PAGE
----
The Umbarian agents have other tasks. One team will spread false information that implies an Umbarian military move against Lebennin. For instance, they could possess forged documents detailing how an Umbarian garrison will take over the defense of Pelargir and try pass these into the Lord of Lebennin’s hands. Another will try to convince the Lord that people he have trusted are scheming together with certain Umbarian nobles to seize power in Lebennin.
Suddenly, the Lord receives seemingly unconnected leads that imply that Lebennin faces a major political crisis that could lead to an Umbarian intervention and the end to the autonomy of the Faithful4. There are strange rumors of the Shadow gaining a foot-hold in his land, too. He asks a team of trusted underlings (i.e., the player-characters) to investigate what evil is afoot. They must act with discretion and without any legal powers, since the Lord does not to attract the attention of Umbar’s Governor.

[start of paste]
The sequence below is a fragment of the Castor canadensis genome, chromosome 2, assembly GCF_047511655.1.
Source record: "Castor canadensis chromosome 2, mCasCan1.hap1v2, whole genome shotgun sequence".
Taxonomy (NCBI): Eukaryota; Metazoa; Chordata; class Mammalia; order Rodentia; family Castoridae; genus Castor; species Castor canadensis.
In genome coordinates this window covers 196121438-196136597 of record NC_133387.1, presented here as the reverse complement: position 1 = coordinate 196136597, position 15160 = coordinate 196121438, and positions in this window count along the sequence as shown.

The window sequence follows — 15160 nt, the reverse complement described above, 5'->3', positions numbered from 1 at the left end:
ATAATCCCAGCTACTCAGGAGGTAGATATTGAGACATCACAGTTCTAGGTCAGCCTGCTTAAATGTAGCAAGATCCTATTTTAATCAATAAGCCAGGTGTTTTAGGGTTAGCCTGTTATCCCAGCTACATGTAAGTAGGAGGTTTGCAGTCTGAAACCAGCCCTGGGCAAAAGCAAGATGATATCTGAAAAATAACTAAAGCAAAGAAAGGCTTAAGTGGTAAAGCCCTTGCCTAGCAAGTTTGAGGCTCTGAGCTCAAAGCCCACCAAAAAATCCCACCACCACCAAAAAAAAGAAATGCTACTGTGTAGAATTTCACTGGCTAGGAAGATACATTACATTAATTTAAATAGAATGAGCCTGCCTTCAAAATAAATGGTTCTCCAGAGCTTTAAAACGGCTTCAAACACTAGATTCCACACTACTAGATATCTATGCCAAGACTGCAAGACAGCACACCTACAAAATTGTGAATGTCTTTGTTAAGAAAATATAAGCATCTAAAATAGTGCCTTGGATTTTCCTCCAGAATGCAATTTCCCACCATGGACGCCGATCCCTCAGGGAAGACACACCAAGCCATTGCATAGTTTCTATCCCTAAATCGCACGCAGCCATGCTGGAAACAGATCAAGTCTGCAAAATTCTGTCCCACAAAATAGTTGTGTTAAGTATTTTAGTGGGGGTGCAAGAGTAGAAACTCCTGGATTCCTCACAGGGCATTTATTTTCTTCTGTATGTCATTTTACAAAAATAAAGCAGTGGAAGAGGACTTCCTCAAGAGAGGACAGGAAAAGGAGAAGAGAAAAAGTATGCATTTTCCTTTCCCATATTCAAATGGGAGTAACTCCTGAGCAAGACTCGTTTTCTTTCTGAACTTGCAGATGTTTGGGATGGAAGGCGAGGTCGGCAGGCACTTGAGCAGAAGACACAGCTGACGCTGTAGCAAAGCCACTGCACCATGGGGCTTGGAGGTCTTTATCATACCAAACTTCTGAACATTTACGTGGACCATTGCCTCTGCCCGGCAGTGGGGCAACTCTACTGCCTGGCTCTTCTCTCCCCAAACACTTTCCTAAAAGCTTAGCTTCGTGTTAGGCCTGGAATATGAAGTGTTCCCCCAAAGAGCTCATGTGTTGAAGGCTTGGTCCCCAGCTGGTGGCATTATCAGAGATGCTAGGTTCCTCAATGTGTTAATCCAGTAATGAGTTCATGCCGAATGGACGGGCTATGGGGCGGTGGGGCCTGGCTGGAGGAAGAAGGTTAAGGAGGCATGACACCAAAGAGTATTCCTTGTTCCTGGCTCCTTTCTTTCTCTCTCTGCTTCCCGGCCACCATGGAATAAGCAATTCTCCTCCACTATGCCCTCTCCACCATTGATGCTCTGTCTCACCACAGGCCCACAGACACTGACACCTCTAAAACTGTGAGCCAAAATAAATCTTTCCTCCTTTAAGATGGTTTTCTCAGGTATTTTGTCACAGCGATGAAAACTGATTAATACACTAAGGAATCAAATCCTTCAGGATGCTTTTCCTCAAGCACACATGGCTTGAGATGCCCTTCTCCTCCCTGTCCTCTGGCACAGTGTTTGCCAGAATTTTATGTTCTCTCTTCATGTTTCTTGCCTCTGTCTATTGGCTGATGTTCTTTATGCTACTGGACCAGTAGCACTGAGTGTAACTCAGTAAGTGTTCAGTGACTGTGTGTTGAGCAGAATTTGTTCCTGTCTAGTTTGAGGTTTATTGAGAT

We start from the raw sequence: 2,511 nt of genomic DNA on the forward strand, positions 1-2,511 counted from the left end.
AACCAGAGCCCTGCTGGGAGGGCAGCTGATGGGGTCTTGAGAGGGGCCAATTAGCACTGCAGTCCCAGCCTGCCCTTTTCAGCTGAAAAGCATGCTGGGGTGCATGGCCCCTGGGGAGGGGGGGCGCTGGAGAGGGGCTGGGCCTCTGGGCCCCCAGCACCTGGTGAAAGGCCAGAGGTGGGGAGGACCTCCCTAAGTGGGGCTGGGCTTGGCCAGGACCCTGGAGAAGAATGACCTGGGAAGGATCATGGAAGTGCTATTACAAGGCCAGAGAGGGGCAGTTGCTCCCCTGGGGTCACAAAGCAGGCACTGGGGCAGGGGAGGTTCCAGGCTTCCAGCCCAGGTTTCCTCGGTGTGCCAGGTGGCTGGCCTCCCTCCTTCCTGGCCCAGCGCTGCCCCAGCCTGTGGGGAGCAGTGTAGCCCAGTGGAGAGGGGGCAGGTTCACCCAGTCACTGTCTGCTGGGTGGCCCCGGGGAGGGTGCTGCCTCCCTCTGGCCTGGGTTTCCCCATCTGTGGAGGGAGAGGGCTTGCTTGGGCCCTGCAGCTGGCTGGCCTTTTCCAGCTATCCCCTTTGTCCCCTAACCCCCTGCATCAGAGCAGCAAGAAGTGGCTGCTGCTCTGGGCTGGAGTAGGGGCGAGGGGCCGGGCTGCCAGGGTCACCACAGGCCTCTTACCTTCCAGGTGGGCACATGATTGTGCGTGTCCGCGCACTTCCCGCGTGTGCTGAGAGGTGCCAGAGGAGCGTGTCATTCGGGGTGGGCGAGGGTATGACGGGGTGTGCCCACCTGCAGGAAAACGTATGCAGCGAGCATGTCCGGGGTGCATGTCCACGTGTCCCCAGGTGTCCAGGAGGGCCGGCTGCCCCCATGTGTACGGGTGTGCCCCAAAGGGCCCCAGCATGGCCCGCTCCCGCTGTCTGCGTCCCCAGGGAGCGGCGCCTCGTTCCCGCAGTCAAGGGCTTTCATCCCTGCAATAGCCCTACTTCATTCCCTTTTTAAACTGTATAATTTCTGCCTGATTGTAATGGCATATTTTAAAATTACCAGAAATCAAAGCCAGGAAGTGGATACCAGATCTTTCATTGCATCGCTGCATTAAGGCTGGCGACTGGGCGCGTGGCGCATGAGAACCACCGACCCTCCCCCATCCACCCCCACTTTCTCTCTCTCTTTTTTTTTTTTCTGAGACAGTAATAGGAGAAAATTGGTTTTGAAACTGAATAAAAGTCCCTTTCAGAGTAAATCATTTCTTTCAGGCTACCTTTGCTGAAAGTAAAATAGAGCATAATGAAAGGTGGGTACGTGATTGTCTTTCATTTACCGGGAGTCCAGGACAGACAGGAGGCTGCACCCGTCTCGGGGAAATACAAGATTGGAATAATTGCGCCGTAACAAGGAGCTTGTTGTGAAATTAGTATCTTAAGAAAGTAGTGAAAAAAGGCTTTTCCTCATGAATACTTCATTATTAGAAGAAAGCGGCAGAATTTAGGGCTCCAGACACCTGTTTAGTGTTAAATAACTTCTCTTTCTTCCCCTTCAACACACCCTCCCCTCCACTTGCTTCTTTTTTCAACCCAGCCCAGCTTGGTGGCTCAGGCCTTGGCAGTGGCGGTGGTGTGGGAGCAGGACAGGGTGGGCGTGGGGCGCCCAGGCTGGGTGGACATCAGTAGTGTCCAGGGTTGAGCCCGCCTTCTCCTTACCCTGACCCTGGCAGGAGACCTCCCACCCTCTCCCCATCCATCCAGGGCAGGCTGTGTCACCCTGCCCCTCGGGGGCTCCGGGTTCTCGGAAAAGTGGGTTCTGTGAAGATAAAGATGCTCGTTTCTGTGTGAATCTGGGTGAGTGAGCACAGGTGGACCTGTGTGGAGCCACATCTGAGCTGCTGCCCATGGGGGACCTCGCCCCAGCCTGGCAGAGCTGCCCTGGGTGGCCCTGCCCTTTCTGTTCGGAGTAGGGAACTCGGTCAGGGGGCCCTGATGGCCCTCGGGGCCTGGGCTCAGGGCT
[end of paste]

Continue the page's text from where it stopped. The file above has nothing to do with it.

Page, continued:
Meanwhile, the many evil conspiracies collide. Neither Sauron nor the Umbarian nobles know that the other party is pursuing similar goals. Also, for security reasons each set of agents does not always know what their compatriot teams are up to. There is ample opportunity for chaos and combat in the dark alleys of Pelargir. The inquisitive players will get involved in many dangerous matters and they will acquire some very powerful foes who are able to seriously harass them in the future even if they uncover and interrupt the nefarious schemes.
Tolkien’s texts on Second Age history do not speak much of what happens in Lebennin during the last centuries of Númenor’s existence. The gamemaster is actually able to justify a temporary Umbarian intervention and occupation of Lebennin without contradicting what Tolkien has written. Hence a failure by the players to uncover what plots are going on could well have disastrous consequences for their province, bring years of oppressive rule by the King’s Men.